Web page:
Rescuers thanked for efforts to help two in fatal Waikato River car plunge
Rescuers put their lives on the line to pull a woman and her partner from the Waikato River after their ute flew off the highway into the fast-flowing current.
Some made return trips, scrambling up and down an almost vertical 10-metre bank to reach the pair, whose Saturday trip to Taranaki took a treacherous and fatal turn.
Susan Donna Ramsay, 60, died in hospital two days after the river plunge in Cambridge that also hospitalised her moderately injured partner, who's in his mid-60s.
Police have commended the bystanders who helped, including an off-duty police officer from Napier and a passerby who was willing to dive into the river armed with an axe and a trailer tie-down strap to retrieve the pair.
"They risked their own lives to save two other people, although the woman died later," Cambridge police Sergeant Andrew Osborn said.
"The gentleman wouldn't have survived [without them] - the water was freezing and the river is turbulent."
Osborn said the Tauranga woman and her partner were heading to Taranaki around lunchtime on Saturday and were coming north along State Highway 1 into Cambridge in the man's Nissan Navara two-door flat deck ute, towing a trailer.
As the man approached the roundabout at the intersection of Shakespeare Street, for some unknown reason he veered left, going straight across the middle island, taking out a street sign before hitting the metal Armco barrier.
"We're still not 100 per cent sure how the driver has failed to negotiate the roundabout. That's still under investigation.
"We do know the roundabout was very busy and built up at the time."
The ute went airborne off the side of the highway, tumbling between two trees on the bank and plunging into the estimated 12-metre-deep turbulent water.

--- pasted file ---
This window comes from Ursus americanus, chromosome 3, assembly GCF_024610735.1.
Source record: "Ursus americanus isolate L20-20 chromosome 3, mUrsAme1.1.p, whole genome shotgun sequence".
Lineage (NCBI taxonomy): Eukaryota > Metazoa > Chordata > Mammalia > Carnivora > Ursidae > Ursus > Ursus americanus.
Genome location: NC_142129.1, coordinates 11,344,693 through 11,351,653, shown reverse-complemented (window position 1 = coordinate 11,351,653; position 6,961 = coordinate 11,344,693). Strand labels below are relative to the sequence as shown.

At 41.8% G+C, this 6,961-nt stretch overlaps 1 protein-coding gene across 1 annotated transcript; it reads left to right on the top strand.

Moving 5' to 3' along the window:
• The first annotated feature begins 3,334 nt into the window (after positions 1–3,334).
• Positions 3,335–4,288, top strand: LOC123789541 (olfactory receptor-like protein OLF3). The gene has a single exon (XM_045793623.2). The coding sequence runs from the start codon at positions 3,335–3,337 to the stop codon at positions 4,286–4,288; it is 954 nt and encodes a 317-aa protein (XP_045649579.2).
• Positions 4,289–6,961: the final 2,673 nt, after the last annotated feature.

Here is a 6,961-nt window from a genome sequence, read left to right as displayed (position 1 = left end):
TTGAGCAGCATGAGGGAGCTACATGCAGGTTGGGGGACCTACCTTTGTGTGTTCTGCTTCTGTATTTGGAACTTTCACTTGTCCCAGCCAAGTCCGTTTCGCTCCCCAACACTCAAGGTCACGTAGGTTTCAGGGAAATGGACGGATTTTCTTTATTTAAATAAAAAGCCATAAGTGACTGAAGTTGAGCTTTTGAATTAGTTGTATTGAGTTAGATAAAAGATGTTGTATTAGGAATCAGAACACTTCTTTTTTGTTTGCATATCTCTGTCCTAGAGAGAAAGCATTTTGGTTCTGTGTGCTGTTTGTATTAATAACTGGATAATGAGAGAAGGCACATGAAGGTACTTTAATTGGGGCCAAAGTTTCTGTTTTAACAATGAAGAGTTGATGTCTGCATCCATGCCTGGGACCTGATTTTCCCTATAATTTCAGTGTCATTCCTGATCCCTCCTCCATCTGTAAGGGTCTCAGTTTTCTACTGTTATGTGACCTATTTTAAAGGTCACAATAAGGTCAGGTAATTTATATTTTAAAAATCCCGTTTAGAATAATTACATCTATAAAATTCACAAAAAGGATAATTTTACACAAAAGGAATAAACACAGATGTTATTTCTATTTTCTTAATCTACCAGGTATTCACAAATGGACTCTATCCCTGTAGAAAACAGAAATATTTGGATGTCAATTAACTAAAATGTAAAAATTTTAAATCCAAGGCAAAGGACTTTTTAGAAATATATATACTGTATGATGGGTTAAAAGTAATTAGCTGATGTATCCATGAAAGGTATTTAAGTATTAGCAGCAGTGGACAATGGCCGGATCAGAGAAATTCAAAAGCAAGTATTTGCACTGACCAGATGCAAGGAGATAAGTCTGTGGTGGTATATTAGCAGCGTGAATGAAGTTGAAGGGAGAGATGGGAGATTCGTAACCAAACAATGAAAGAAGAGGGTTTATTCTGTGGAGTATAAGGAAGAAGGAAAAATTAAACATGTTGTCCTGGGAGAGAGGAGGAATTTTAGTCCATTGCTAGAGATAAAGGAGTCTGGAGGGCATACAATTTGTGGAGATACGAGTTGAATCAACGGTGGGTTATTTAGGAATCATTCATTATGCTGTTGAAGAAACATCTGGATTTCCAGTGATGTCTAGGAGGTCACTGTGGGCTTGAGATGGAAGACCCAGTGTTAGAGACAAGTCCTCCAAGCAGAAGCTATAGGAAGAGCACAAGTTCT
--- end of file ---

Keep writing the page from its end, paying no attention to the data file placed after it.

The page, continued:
In the depths the trailer and ute came apart, ending up on either side of a tree and about 10 metres out from the bank.
Those first on the scene said the ute sank quickly.
Somehow below the surface, both Ramsay and her partner came free of the vehicle.
"We know the driver has exited the vehicle and a short time later the passenger has surfaced.
"He's then hung on to her in the water and that's when members of the public and an off-duty policeman have entered the water."
First on the scene was a man who scrambled down the bank after the ute and then back up to grab an axe and a trailer tie-down strap ready to break them free from the vehicle.
He was then joined by an off-duty police officer from Napier, who was walking nearby with his family.
By then the pair had surfaced, but the bank was too steep to pull the unconscious woman up, so bystanders wrapped the strap around her and floated her upstream about 20 metres to a landing in a shallow area.
There, volunteer paramedics, three volunteer firefighters and a doctor who stopped to help gave rotating CPR on the woman for an hour until she regained a pulse, Osborn said.
The woman was then pulled up the bank in a Stokes basket and taken to Waikato Hospital in a critical condition, where she died on Monday afternoon.
"Thanks to all those people who helped to rescue the couple - the members of the public, volunteer firefighters and paramedics."
On Thursday, as police divers spent hours working to retrieve the sunken ute and trailer, Ramsay's family - including sons, daughter and sister - made plans for her funeral.
They were too upset to speak, but wanted to thank all those who helped in the rescue on Saturday.
She was a loving sister, mother and partner, they said.
A team of police divers spent hours finding and then securing the vehicle and trailer and attaching airbags to refloat the ute that was then dragged by he harbourmaster's boat to the western edge of the river.
Mercury Energy shut down the dam at Karapiro to lower the river levels by 2 metres to allow the recovery.
The ute was pulled out onto a tow truck and taken away for further investigation.